- Dependency, trust and choice? Examining agency and 'forced options' within secondary-healthcare contexts
- Current sociology
- Volume | Issue number
- 63 | 5
- Pages (from-to)
- Document type
- Faculty of Social and Behavioural Sciences (FMG)
- Amsterdam Institute for Social Science Research (AISSR)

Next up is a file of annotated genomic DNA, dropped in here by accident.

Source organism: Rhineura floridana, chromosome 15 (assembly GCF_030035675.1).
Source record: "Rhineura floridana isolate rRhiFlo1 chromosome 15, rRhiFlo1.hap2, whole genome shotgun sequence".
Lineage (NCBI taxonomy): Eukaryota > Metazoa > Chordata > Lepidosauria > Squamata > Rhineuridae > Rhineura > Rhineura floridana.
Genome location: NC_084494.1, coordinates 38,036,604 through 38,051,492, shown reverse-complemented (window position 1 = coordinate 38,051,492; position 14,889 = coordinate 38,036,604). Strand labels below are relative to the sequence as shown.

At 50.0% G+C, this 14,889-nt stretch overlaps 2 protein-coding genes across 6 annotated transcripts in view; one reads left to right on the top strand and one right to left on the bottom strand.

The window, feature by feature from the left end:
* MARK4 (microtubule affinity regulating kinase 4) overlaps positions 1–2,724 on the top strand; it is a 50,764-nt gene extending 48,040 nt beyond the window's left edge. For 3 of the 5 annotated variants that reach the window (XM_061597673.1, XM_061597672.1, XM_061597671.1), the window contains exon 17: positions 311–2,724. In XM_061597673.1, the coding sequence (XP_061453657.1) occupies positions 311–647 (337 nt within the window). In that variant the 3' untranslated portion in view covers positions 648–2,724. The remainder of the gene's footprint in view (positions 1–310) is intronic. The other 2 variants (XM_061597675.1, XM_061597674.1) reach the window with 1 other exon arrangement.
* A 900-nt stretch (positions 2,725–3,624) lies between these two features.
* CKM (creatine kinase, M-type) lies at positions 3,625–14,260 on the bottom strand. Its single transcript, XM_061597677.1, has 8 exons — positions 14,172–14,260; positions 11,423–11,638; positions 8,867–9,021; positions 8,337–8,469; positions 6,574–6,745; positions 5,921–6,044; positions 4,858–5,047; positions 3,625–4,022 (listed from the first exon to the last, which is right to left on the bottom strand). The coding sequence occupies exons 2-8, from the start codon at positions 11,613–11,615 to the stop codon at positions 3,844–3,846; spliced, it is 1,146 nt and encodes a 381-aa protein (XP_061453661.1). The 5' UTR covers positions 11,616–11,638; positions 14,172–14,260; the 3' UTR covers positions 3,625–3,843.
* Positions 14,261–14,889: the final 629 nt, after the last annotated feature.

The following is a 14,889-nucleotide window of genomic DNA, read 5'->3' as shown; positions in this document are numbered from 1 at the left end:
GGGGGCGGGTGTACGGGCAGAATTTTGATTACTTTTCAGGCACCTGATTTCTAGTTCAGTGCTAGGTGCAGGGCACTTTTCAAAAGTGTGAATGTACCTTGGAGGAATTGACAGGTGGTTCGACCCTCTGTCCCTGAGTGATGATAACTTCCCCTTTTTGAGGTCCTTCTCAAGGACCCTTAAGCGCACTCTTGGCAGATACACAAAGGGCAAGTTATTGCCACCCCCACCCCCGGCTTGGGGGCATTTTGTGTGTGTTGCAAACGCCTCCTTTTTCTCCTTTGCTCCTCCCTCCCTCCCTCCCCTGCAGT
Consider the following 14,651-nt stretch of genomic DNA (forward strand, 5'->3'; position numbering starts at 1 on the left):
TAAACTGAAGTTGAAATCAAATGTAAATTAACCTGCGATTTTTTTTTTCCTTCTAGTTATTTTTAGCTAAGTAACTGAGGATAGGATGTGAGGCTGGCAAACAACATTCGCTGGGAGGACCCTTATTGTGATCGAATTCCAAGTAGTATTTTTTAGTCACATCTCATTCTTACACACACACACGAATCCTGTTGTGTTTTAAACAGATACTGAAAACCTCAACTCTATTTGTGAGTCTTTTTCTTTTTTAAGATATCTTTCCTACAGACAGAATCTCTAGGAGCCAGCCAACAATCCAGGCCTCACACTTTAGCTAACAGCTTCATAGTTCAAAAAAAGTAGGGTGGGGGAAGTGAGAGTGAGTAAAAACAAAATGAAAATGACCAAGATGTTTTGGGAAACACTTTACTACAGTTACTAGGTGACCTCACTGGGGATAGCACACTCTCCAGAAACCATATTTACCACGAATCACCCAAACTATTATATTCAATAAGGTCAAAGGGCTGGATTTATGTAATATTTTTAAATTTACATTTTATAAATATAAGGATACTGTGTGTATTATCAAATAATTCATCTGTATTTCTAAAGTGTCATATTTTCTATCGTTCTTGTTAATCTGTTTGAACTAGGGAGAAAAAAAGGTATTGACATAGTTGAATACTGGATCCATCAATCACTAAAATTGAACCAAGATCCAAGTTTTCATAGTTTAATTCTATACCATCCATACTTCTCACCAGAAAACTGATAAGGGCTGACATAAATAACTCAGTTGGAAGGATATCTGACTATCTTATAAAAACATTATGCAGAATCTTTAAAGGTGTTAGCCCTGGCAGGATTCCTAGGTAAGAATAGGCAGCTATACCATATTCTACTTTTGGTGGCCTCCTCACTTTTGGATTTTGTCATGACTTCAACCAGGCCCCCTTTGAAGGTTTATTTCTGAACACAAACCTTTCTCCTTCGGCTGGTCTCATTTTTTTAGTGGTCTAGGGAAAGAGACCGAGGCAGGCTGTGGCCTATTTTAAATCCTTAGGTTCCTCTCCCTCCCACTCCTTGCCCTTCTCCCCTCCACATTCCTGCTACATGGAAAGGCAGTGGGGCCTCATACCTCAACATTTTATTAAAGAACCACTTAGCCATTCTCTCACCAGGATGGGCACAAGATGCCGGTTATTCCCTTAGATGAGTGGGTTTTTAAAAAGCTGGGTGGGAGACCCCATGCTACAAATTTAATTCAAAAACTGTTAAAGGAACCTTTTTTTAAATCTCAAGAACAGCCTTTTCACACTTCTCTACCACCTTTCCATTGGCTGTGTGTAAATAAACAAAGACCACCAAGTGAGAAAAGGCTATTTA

This article seeks to extend understandings of the ways in which trust is integral to analysing ‘choice’ within healthcare contexts, while also reappraising choice and its salience for grasping the nature of trust. Interrogating processes of ‘choosing to trust’, the authors describe various mechanisms through which ‘decisions’ are constrained while emphasising enduring agency to (dis)trust, even amid contexts where choice would appear annihilated by patients’ vulnerability. Drawing initially on Greener, Luhmann and Giddens, the article develops an analysis of how features of vulnerability, time and consciousness function in bounding choices and trust. Multiple structurations of choosing and trusting, alongside continuing agency, help further illuminate various power dimensions within clinical encounters. This theoretical analysis is illustrated using qualitative interview data from two studies across contrasting service settings in Australia and England, enabling recognition of further system and contextual influences upon patients’ vulnerability, dependency and trust, as these characterise processes of ‘choice’.
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